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see me were mr. daker, mrs. brooks from the telegraph the chief executive and sometimes guy black who sometimes of the secretary of the pcc and was working as an adviser to "the telegraph." i understood they were representing the views of the national press as a whole. i had no reason to think they weren't. >> because these were the most powerful figures either within the pcc or the editors code committee. >> yes. mr. jay said can we see your precise credentials. they were powerful figures who were representi generality. >> well, you knew them and knew
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that's what they were. >> yes. it wasn't an issue. >> and paragraph 83 you spoke of a meeting that the minister sponsoring the bill had on the 17th of january 2008. we have the note on the meeting at the time, 44. i don't think it's necessary to turn it up. we know mr. brett and garnier have had a powerful voice on that occasion. and moving forward in paragraph 84 you met directly with mr. daker, mrs. brooks, i don't think mr. hinton. >> mr. hinton i don't think was there, no. >> and that was referred to in a letter you wrote on the 12th of february. exactly clear. it under tab 46, it's unclear where it was, lunch or dinner.
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>> i don't think it was lunch or dinner. i think it was in my office. in fact, i'm almost certain it was in my office. >> if we could look at the text of the letter of february, you write mr. daker, you say under the heading day of protection, we're not proposing to criminalize any conduct which is not currently against the law, however do understand your and $ media's concern more generally about the introduction of custodial sentences for breach of section 65. it was not considered they would have that effect. we're not aware section 55 has caused any problems since the dpa came into force. the penalties were proposed and strongly argued for by the information commissioner to strengthen the protection of individual's rights to respect for their privacy.
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and then if i can look six lines into the next paragraph, "but i've reviewed the propose as in the light of the apportioned points you and others have made. as i explained when we met, i was increasingly minded to consider the reasonable belief of someone when the crime was committed and there is therefore case of reconsidering it in slower time. then you say alongside this i'm faced with the overwhelming need to achieve ascent for the bill by may 2008 with an existing legal restrictions against prison officers taking industrial action otherwise terminated. taking all these factors in account i'm making a recommendation to colleagues and i will be back in touch. so you're faced here, mr. straw, with a double -- on the one hand you've got the press stirring up trouble, making the argument
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you'd expect them to make and we can analyze those in a moment. then you would say that's even more important. you had to get this through -- this bill through by a particular day because there are other provisions in it which are actually vital, is that it? >> yes. and this obviously was extremely hard for others outside or say for mr. thomas to comprehend because it was my problem, not theirs. but it made me recall that at the end of august 2007 the prison office association called an unlawful one-day national strike and they gave us 15, 1-5, minutes' notice of this. it led to huge disruption in britain's jails, led to the firing of a whole wing in lancaster farm and it was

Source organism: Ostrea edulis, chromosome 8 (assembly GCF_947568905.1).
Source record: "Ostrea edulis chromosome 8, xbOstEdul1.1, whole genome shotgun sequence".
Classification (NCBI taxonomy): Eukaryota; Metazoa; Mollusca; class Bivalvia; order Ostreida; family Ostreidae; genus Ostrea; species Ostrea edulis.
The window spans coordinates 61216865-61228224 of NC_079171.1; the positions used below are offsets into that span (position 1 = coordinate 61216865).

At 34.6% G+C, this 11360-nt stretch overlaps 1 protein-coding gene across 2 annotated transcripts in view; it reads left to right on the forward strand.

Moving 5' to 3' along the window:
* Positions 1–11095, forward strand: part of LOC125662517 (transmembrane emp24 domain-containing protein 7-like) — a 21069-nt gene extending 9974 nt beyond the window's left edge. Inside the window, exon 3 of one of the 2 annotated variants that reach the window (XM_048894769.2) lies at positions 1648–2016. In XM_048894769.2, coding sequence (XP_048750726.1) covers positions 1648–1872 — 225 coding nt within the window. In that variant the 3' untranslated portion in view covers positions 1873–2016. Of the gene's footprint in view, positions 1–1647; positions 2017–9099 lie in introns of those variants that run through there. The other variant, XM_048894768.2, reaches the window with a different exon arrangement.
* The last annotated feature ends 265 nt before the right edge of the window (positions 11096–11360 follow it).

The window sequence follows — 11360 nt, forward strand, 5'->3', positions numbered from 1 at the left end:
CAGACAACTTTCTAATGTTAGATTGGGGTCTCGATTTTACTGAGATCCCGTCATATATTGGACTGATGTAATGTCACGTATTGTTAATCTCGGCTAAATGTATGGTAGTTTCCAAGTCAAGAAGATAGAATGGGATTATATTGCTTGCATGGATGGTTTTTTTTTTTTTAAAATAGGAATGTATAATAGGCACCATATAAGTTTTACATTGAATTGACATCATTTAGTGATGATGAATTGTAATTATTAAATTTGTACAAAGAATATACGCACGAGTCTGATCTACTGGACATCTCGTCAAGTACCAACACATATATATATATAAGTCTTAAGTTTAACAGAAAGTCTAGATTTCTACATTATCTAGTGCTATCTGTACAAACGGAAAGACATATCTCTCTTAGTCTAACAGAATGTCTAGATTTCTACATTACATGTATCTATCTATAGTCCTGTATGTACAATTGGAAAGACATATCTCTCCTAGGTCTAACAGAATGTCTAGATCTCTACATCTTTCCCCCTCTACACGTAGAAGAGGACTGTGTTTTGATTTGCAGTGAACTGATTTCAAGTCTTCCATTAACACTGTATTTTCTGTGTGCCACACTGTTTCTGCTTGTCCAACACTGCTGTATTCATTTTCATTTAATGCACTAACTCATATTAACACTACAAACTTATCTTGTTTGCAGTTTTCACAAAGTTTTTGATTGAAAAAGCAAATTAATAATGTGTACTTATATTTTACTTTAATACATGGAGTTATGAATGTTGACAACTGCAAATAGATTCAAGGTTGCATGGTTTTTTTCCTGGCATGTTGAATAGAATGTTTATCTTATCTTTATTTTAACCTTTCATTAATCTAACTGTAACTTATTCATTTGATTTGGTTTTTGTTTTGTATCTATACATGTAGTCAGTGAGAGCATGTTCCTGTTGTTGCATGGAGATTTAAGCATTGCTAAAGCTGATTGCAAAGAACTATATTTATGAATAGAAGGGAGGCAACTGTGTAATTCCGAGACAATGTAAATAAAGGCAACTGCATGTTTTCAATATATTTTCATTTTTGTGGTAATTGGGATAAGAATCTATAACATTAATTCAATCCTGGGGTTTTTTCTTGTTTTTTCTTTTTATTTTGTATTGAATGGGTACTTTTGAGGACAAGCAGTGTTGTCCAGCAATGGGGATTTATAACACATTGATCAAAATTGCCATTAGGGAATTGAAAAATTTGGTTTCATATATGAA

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completely contrary to agreement which the prison authorization had vol industry signed called the jirpa -- please doesn't ask me what the acronym stands for because i don't remember -- that they had signed in return for the statutory bar action being taken from the statute book. now, they broke that agreement and had given notice at that they were going to terminate it in any event and the date of termination was the 8th of may. the absolute imperative was that i got this bill through both houses and into royal ascent by the 8th of may because we knew anyway given the state of mind of them they would go on strike
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the next day. that's life, that's politics. what in my mind at this stage was i might have to withdraw the whole provisions to increase the penalty for this legislation and then find another bill to put it in in the following session. so that's what was going on there. >> we'll take a few moments to take a break. >> all rise. here's a look at what's coming up live today on the c-span networks. at 2:00 p.m. eastern, former supreme court justice john paul stevens speaks at the american law institute 2012 annual meeting. since he retired, he's written a book called "five chiefs, a supreme court memoir" which chronicles his time on the
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supreme court. we'll have his remarks live at 2 p.m. on c-span. at 4:30, president obama will wrap up the nato summit. that's also live on c-span. and on c-span3, a committee on the lack of foreign language speakers. here more of the nixon saps at 6 p.m. eastern.